On the first day of Pope Francis’ visit to South Korea he met with the Korean bishops, telling them to be one with the poor.
However, some of his strongest advice was not reported at the time as several paragraphs from his talk were dropped in the official text distributed on the Korean bishops’ sponsored media website.
The Korean bishops set up website – 2014 Pastoral visit by Pope Francis to Korea – for the many hundreds of local and foreign media reporting on the Francis five-day journey through South Korea. That website, for accredited journalists, supplied official texts and photographs for all the events.
In the wake of Francis’ visit, several Korean journalists noticed the discrepancies between the Francis speech, as reported in the text on the Vatican website and the texts on websites made available to the media, as well as to Koreans, on the Catholic Bishops’ Conference of Korea.
Asked by these journalists to explain the discrepancies, a spokesperson for the Korean bishops said the paragraphs were inadvertently dropped. The missing paragraphs have now been added to Korean bishops’ website, but not to that available to the media, a website that will shut down at the end of August.
As earlier reported, Francis told the Korean bishops that “solidarity with the poor is at the heart of the Gospel,” going on to say, “it must penetrate the hearts and minds of the faithful and be reflected in every aspect of ecclesial life. … I pray that this ideal will continue to shape the pilgrim path of the Church in Korea as she looks to the future.”
What he said next, however, was not reported because it was dropped from the text given to the media.
Francis spoke specifically about the difficulties a local church can have when living in prosperity, warning the bishops not to be a “middle class” church, one that loses its radical gospel mission and even becomes an embarrassment to the poor.
I have said that the poor are at the heart of the Gospel; they are present there from beginning to end. In the synagogue at Nazareth, Jesus made this clear at the outset of his ministry. And when in Matthew 25 he speaks of the latter days, and reveals the criterion by which we will all be judged, there too we find the poor. There is a danger, a temptation which arises in times of prosperity: it is the danger that the Christian community becomes just another “part of society”, losing its mystical dimension, losing its ability to celebrate the Mystery and instead becoming a spiritual organization, Christian and with Christian values, but lacking the leaven of prophecy. When this happens, the poor no longer have their proper role in the Church. This is a temptation from which particular Churches, Christian communities, have suffered greatly over the centuries; in some cases they become so middle class that the poor even feel ashamed to be a part of them. It is the temptation of spiritual “prosperity”, pastoral prosperity. No longer is it a poor Church for the poor but rather a rich Church for the rich, or a middle class Church for the well-to-do. Nor is this anything new: the temptation was there from the beginning. Paul had to rebuke the Corinthians in his First Letter (11:17), while the Apostle James was even more severe and explicit (2:1-7): he had to rebuke these affluent communities, affluent Churches for affluent people. They were not excluding the poor, but the way they were living made the poor reluctant to enter, they did not feel at home. This is the temptation of prosperity.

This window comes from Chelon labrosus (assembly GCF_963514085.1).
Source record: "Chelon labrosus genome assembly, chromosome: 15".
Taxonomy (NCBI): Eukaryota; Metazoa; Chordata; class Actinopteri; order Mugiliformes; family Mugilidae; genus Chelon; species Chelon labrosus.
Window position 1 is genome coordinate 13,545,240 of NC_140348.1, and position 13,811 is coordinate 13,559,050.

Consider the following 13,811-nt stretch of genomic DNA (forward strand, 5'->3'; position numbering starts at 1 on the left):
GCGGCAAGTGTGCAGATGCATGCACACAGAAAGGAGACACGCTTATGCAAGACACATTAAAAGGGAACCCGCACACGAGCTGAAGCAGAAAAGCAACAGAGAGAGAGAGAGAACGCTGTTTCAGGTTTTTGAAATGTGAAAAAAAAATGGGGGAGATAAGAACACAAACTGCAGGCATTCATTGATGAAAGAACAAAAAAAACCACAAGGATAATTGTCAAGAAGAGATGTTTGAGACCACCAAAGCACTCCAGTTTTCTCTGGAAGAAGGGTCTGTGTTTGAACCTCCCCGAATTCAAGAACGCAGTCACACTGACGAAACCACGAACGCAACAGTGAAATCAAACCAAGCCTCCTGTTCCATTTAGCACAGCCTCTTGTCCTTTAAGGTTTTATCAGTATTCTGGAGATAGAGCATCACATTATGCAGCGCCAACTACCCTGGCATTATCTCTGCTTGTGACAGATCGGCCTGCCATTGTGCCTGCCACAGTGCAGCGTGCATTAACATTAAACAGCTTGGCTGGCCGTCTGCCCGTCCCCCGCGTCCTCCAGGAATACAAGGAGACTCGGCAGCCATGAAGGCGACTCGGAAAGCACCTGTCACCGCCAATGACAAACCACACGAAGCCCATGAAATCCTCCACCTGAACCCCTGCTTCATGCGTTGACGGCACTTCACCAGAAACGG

I am not admonishing you because I know that you are doing good work. As a brother, however, who has the duty to confirm his brethren in the faith, I am telling you: be careful, because yours is a Church, which is prospering, a great missionary Church, a great Church. The devil must not be allowed to sow these weeds, this temptation to remove the poor from very prophetic structure of the Church and to make you become an affluent Church for the affluent, a Church of the well-to do – perhaps not to the point of developing a “theology of prosperity” – but a Church of mediocrity.
These were the words that were not reported to the media and did not originally appear on the Korean bishops’ conference website.
I urge you to remain close to your priests. Close, so that they can see their bishop often. This closeness of the bishop is not only fraternal but also paternal: as they carry our their pastoral ministry, priests often need it. Bishops must not be distant from their priests, or worse, unapproachable. I say this with a heavy heart. Where I come from, some priests would tell me: “I’ve called the bishop, I’ve asked to meet him; yet three months have gone by and I have still not received an answer”. Brothers, if a priest phones you today and asks to see you, call him back immediately, today or tomorrow. If you don’t have time to see him, tell him: “I can’t meet you because of this, that and or the other thing, but I wanted to call you and I am here for you”. But let them hear their father’s response, as quickly as possible. Please, do not be distant from your priests.
Fox is NCR publisher and can be reached at email@example.com.
Just $5 a month supports NCR's independent Catholic journalism.
We are committed to keeping our online journalism open and available to as many readers as possible. To do that, we need your help. Join NCR Forward, our new membership program.
Looking for comments?
We've suspended comments on NCRonline.org for a while. If you missed that announcement, learn more about our decision here.